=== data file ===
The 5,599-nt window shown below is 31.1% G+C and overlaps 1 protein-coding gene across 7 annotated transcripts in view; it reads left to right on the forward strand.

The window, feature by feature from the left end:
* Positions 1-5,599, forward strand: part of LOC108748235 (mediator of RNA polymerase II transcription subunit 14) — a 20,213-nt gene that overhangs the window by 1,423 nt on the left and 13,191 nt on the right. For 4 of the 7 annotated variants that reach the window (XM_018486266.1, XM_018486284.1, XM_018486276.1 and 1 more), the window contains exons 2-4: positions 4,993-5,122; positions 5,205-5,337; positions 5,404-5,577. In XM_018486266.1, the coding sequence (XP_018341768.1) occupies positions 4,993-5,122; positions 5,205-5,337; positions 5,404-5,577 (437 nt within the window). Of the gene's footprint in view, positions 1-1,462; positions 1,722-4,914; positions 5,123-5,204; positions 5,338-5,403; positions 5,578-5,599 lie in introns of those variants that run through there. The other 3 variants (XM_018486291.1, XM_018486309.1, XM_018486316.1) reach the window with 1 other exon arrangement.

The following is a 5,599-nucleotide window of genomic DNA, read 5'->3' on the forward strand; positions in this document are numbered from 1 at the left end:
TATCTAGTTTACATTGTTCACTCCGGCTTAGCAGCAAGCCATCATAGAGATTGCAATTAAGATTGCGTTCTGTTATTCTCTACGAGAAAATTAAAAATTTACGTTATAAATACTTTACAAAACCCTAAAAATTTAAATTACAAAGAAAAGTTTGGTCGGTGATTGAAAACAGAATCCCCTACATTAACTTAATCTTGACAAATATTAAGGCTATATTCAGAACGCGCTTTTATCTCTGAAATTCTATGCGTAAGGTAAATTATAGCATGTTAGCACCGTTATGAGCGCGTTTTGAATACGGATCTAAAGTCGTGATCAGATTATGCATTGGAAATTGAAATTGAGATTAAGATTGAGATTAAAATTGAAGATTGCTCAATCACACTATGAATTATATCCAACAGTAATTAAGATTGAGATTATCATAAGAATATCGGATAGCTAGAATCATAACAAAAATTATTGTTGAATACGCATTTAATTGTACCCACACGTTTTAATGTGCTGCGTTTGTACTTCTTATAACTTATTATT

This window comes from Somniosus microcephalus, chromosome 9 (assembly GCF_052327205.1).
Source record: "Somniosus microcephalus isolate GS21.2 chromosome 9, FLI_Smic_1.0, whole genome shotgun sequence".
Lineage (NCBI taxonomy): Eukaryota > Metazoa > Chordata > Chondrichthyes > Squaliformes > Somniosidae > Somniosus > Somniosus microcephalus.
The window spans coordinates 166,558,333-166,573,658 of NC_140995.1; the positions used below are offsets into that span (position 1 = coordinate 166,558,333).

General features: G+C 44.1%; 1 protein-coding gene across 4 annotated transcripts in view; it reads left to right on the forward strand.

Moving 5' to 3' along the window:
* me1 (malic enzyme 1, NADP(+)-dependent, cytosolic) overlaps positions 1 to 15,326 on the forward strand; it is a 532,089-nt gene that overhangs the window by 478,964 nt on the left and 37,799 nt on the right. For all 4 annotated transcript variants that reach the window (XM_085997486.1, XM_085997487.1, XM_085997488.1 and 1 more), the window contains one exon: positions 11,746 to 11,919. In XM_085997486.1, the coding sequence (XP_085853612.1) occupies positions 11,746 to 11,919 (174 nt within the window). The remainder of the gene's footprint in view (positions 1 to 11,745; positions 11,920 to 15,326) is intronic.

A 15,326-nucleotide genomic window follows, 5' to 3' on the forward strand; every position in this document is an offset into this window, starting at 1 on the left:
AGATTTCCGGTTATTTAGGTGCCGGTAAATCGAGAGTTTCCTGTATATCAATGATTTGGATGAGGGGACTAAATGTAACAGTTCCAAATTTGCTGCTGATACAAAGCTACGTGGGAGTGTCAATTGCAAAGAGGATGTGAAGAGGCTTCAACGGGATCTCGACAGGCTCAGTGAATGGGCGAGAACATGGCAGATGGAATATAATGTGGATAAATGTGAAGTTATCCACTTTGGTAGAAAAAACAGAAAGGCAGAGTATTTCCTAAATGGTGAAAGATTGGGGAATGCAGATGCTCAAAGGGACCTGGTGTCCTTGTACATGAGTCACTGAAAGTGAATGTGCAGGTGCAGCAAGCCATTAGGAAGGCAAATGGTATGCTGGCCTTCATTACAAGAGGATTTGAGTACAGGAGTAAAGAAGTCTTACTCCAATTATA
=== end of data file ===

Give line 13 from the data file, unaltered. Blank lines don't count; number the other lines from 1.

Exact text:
A 15,326-nucleotide genomic window follows, 5' to 3' on the forward strand; every position in this document is an offset into this window, starting at 1 on the left: